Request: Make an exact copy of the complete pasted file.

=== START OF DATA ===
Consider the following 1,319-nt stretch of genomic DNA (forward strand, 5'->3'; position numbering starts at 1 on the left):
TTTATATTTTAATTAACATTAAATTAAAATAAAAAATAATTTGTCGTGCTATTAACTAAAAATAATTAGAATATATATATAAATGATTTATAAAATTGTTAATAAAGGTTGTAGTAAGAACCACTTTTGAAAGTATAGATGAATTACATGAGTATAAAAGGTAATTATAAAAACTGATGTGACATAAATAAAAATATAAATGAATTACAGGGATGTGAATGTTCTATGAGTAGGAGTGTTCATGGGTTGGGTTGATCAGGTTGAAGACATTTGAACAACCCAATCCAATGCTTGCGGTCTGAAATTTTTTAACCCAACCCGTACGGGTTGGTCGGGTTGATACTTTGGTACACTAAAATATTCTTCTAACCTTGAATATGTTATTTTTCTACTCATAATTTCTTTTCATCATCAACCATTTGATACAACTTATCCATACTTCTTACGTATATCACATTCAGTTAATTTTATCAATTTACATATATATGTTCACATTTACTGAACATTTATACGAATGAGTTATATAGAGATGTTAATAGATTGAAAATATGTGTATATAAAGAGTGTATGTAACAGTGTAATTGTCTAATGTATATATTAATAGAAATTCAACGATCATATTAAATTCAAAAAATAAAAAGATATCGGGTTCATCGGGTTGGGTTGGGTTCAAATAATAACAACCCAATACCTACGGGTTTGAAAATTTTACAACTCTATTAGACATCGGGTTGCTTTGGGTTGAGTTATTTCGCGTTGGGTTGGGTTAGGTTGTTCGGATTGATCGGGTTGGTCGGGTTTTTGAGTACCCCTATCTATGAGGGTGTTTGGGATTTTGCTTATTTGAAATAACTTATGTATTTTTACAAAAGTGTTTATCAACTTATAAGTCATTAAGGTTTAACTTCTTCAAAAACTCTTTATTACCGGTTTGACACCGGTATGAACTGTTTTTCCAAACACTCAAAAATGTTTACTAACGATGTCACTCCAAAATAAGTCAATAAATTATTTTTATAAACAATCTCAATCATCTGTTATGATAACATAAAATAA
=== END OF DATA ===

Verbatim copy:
Consider the following 1,319-nt stretch of genomic DNA (forward strand, 5'->3'; position numbering starts at 1 on the left):
TTTATATTTTAATTAACATTAAATTAAAATAAAAAATAATTTGTCGTGCTATTAACTAAAAATAATTAGAATATATATATAAATGATTTATAAAATTGTTAATAAAGGTTGTAGTAAGAACCACTTTTGAAAGTATAGATGAATTACATGAGTATAAAAGGTAATTATAAAAACTGATGTGACATAAATAAAAATATAAATGAATTACAGGGATGTGAATGTTCTATGAGTAGGAGTGTTCATGGGTTGGGTTGATCAGGTTGAAGACATTTGAACAACCCAATCCAATGCTTGCGGTCTGAAATTTTTTAACCCAACCCGTACGGGTTGGTCGGGTTGATACTTTGGTACACTAAAATATTCTTCTAACCTTGAATATGTTATTTTTCTACTCATAATTTCTTTTCATCATCAACCATTTGATACAACTTATCCATACTTCTTACGTATATCACATTCAGTTAATTTTATCAATTTACATATATATGTTCACATTTACTGAACATTTATACGAATGAGTTATATAGAGATGTTAATAGATTGAAAATATGTGTATATAAAGAGTGTATGTAACAGTGTAATTGTCTAATGTATATATTAATAGAAATTCAACGATCATATTAAATTCAAAAAATAAAAAGATATCGGGTTCATCGGGTTGGGTTGGGTTCAAATAATAACAACCCAATACCTACGGGTTTGAAAATTTTACAACTCTATTAGACATCGGGTTGCTTTGGGTTGAGTTATTTCGCGTTGGGTTGGGTTAGGTTGTTCGGATTGATCGGGTTGGTCGGGTTTTTGAGTACCCCTATCTATGAGGGTGTTTGGGATTTTGCTTATTTGAAATAACTTATGTATTTTTACAAAAGTGTTTATCAACTTATAAGTCATTAAGGTTTAACTTCTTCAAAAACTCTTTATTACCGGTTTGACACCGGTATGAACTGTTTTTCCAAACACTCAAAAATGTTTACTAACGATGTCACTCCAAAATAAGTCAATAAATTATTTTTATAAACAATCTCAATCATCTGTTATGATAACATAAAATAA